Blog for weekly ethics column by Jeffrey L. Seglin distributed by Tribune Media. For information about carrying The Right Thing in your print or online publication, contact information is available at http://www.tmsfeatures.com/contact/ or a e-mail a Tribune Media sales representative at firstname.lastname@example.org. Send your ethical questions to email@example.com. Follow on Twitter @jseglin or on Facebook at www.facebook.com/seglin
On April 26, Joel Wardscored the winning goal for his
Washington Capitals in a National Hockey League playoff game against the Boston
Bruins. It was the seventh game of a tied playoff series, so fan passion was at
a high. Ward is one of the few black hockey players in the NHL.
Almost immediately, dejected Bruins fans (or those
appearing to be) began tweeting racist comments about Ward. The comments were
ugly and the response from the teams and the league swiftly condemned the
In one case, reporter Bob Hohler wrote in The Boston
Globe that a young man had directed a particularly offensive comment at Anson
Carter, a black man who had played for the Bruins in the late 1990s. Carter tracked
down the tweeter, who turned out to be a college student, and reported him to
his school. Carter received an apology from the tweeter, to which Hohler
reports that Carter responded, "Don't think you can hide behind your
computer and say that to someone."
In a perfect world, the young man might learn that words
have consequences. They have sting - and they can stick with you far longer
than you might expect.
There's no question that writers - whether they be
columnists or tweeters - should think about what they write and the impact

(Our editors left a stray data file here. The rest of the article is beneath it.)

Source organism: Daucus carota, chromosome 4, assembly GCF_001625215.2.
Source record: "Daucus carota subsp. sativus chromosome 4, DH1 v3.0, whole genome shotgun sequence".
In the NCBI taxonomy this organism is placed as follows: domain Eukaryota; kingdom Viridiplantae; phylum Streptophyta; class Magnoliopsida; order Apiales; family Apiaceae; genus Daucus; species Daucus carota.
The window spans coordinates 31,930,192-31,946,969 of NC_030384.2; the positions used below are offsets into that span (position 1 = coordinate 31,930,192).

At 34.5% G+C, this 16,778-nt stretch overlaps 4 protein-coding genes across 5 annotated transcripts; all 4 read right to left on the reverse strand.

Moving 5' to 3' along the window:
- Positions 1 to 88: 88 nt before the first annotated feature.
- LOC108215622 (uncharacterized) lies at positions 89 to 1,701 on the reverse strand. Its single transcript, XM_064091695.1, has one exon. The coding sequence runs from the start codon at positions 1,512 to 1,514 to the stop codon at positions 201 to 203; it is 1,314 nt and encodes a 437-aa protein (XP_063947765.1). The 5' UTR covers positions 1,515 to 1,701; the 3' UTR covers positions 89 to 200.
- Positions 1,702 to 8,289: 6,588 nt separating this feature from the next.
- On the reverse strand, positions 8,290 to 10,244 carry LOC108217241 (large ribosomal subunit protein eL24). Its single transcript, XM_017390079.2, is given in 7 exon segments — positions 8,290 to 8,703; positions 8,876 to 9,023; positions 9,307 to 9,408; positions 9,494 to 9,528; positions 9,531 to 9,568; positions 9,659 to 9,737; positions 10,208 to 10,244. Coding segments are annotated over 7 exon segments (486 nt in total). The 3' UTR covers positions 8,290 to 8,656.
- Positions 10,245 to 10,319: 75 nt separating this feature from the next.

their words might have both to the subject about whom they're writing and on
While racists may rarely stop to think about the effect
their words might have, many reasonable, intelligent people do. Through blogs,
tweets, and assorted other venues, it's far easier than ever before to find a
platform from which to espouse a viewpoint. But a question that often looms
large, particularly among those at the beginnings of their careers, is: Will
something I write come back to haunt me in the future?
It's a fair concern. Published words do stick around a
lot longer than they used to and have the capacity to gather a larger audience
than ever. (Students still regularly enjoy reminding me about a column I wrote
for an online magazine more than a decade ago about the ethics of faking an
orgasm. Others like to point to an ethics column in which I copped to lifting
butter knives from a fancy restaurant or two in my youth.)
Racist statements are never OK. But what about viewpoints
on an issue about which you feel strongly that you fear might paint you in a
less attractive light to future potential employers? What's the right thing to
do when trying to weigh if such a risk is worth taking a public stand on
something you believe is important? The old saw of trying to calculate if the
juice is worth the squeeze is apt.
The right thing is to determine how important it is to
you to get your message out into the world. Not everything any of us believes
rises to the level of needing to have a larger audience simply because in a
digital age anyone can publish or post with ease. Common sense should prevail.
If you believe you'd be embarrassed by what you write, reconsider. Also, keep
in mind that those things you fear will come back to haunt are often not the
ones that do.